Mongolia, area in east central Asia divided into Outer Mongolia, or the Mongolian People's Republic, and Inner Mongolia, or the Inner Mongolia Autonomous Region of China. Mongolia as a whole is bordered by Russia to the north and by China to the south, east, and west.
Land and climate
The land is largely a steppe plateau with an average elevation of 3,000 ft/914 m. The Hentiyn, Sayan, and other mountain ranges hem the area to the north and northeast and the Altai Mountains mark the end of the plateau to the southwest. Much of the southeast is part of the Gobi Desert which straddles a large part of Outer and Inner Mongolia. The climate is harsh with great extremes of heat and cold. The capital is Ulan Bator.
Although both Inner and Outer Mongolia were communist, many Mongolians continued to practice Tibetan Buddhism (Lamaism). Mongolian is the official language.
The economy is based upon livestock farming, the principal livelihood of a traditionally nomadic people. There is also some agriculture. Coal, iron ore, gold, and other minerals are mined. Industry is limited to felts, furniture, and other consumer goods. The chief exports are livestock, wool, hides, meat, and ores.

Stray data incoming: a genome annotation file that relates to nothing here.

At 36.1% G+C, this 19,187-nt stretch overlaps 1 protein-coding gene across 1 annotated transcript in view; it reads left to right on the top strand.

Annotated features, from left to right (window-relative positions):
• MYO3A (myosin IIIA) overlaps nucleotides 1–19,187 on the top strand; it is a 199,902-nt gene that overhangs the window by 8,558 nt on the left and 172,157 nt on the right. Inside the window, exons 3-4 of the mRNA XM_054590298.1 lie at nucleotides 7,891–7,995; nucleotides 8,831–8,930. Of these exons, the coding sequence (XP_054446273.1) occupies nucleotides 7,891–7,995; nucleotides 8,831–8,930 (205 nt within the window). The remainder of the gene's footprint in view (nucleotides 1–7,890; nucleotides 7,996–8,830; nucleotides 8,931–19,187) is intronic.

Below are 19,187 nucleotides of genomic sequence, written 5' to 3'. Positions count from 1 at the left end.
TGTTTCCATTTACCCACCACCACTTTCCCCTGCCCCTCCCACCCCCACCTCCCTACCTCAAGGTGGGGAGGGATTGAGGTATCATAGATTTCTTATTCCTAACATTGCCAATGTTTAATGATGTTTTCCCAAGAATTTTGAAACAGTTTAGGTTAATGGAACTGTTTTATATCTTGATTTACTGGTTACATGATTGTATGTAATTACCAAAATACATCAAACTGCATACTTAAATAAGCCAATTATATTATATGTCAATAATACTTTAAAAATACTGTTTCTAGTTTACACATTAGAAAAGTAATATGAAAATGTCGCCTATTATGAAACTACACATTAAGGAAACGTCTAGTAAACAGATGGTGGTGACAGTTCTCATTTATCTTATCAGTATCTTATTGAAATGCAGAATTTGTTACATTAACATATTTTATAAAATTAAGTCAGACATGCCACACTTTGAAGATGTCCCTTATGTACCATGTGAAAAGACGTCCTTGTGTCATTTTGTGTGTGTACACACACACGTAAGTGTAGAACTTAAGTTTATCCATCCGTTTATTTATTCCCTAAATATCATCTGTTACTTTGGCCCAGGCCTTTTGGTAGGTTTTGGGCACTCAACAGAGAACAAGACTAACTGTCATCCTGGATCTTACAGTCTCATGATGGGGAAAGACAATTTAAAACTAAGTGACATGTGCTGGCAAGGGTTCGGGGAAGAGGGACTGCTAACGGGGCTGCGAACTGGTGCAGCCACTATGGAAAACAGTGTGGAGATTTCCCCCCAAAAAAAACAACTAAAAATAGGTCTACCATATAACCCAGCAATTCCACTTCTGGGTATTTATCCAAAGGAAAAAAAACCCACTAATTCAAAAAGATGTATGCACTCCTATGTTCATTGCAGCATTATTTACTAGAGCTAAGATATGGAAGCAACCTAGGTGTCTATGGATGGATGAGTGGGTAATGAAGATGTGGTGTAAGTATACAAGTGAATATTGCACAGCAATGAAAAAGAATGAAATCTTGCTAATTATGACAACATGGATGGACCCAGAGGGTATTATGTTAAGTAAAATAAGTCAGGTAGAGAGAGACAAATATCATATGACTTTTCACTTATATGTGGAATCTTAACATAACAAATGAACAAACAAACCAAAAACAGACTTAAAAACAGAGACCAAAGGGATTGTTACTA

Formerly the heartland of the Mongol Empire founded by Genghis Khan in the 13th century, Mongolia became a province of China in 1691. Mongolia declared its independence in 1911, but was reoccupied by China in 1919. With support from the Soviet Union, Outer Mongolia declared its independence again in 1921. In 1924 it became the Mongolian People's Republic, the world's second communist state although China did not recognize Mongolia's independence until 1946. In 1990 the country became a multiparty democracy, and Punsalmaagiyn Ochirbat was elected president. In 1997 he was succeeded by Bagbandy.